*an ongoing series of quotations – mostly from artists, to artists – that offers wisdom, inspiration, and advice for the sometimes lonely road we are on.
Proclaiming that the object in Surrealism was fundamental, [Andre] Breton suggests a radical transition in surrealist creation, one that liberated the poet-artist from all constraints in the making of the artistic object. Breton’s text calls for a “revolution of the object,” suggesting that in the placing of an object into a new context, and thus attributing it with a new meaning – also called a “detournement” – which takes precedence. Drawing in his interpretation of Hegelian subject-object relations, Breton describes the “object” as a work of art that relies on a philosophical procedure, affirming the surrealist process as one that is realized in the experience of apprehending the object through a dialectical method. Citing the work of Marcel Duchamp and Max Ernst, Breton explains that an object may become a product of surrealist creation through the simple “manipulation” of it. Here ”manipulation“ is defined as a procedure which reveals the object in its original and new state at the same time. If taking an object out of its original context and placing it in a new space creates the potential for a creative act, then this text seems to validate the surrealist practice of collecting. As the collector acquired objects and unites them in a gallery or a home, they assume new significance contingent upon their physical juxtaposition to other objects.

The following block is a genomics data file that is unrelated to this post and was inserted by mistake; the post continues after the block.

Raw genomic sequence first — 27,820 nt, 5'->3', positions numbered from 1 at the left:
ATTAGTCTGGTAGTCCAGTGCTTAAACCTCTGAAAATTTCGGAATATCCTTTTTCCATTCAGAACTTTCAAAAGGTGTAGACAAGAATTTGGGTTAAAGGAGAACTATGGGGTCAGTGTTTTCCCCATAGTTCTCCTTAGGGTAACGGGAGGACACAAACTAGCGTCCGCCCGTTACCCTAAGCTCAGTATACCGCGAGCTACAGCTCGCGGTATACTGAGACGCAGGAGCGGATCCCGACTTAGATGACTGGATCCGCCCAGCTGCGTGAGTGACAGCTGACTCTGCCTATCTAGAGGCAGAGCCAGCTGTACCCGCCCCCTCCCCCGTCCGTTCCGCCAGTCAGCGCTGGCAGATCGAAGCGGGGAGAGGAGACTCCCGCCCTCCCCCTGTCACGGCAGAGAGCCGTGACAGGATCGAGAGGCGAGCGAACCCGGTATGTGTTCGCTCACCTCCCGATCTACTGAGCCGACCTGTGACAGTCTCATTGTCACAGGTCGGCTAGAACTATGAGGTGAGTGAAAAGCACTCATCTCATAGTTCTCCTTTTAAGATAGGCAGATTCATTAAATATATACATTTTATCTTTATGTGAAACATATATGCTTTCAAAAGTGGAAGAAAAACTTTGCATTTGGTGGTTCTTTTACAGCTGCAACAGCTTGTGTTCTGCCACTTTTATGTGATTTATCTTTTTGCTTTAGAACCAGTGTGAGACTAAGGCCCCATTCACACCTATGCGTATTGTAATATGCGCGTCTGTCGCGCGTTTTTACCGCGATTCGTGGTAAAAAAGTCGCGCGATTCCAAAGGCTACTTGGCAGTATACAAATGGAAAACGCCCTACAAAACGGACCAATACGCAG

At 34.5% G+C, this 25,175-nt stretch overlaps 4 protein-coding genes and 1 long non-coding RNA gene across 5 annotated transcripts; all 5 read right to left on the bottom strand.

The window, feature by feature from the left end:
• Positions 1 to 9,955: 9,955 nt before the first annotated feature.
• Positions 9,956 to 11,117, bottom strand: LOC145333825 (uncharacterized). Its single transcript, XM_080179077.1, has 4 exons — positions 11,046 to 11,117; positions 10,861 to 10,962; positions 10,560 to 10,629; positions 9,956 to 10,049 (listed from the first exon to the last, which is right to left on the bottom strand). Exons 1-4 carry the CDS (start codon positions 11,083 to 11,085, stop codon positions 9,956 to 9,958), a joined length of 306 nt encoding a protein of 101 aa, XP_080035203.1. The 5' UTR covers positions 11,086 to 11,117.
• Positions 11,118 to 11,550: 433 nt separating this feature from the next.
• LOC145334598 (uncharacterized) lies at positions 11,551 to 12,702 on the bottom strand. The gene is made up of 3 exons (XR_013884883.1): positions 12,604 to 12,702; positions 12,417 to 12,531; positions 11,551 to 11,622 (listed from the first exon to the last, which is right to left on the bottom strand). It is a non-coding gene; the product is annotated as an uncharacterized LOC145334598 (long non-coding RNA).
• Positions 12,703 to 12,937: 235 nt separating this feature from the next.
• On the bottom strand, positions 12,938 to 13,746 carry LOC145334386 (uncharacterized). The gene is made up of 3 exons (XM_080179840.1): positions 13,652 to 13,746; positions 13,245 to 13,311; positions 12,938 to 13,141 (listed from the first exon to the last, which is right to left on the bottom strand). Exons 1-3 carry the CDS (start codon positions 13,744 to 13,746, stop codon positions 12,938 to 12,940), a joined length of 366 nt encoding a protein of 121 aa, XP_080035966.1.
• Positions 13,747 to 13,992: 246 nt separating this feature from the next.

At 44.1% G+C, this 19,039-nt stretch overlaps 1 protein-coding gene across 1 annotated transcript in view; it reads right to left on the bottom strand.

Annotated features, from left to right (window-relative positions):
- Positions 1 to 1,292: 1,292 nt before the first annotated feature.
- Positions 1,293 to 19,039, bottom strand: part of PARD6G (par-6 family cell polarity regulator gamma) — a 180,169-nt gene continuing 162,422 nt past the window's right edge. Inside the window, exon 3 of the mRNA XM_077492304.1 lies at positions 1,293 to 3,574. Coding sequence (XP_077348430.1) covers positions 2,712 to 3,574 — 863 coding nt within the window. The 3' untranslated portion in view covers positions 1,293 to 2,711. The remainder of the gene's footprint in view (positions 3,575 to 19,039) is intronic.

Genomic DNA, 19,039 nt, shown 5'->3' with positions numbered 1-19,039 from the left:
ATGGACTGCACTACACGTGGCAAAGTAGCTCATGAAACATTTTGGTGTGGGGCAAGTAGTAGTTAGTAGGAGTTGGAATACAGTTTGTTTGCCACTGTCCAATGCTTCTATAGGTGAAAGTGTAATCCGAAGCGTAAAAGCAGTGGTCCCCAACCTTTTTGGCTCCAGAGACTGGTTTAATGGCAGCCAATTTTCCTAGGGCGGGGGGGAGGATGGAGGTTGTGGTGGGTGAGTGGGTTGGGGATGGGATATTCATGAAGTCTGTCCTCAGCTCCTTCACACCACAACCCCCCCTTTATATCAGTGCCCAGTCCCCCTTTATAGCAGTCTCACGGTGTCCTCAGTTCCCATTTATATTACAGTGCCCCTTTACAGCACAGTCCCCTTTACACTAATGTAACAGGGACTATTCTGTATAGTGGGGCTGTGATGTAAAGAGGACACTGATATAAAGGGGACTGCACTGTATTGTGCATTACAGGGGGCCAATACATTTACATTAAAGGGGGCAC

Moon Dancers: Yup’ik Masks and the Surrealists, edited by Jennifer Field, Introduction by Christina Rudofsky
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A: I’d have to say that I identify most with surrealism, although my work does not exactly fit into any particular art historical movement. When I was first finding my way as an artist, I read everything I could find about surrealism in art and in literature. This research still res0nates deeply and is a tremendous influence on my studio practice. Elements of surrealism DO fit my work. Here’s an excerpt from Wikipedia:
Surrealism is a cultural movement that began in the early 20s and is best known for its visual artworks and writings. The aim was to “resolve the previously contradictory conditions of dream and reality.” Artists painted unnerving, illogical scenes with photographic precision, created strange creatures from everyday objects and developed painting techniques that allowed the unconscious to express itself.
Surrealist works feature the element of surprise, unexpected juxtapositions and non sequitur; however, many Surrealist artists and writers regard their work as an expression of the philosophical movement first and foremost, with the works being an artifact. Leader Andre Breton was explicit in his assertion that Surrealism was, above all, a revolutionary movement.
I hope to expand on this in a future post.
Comments are welcome!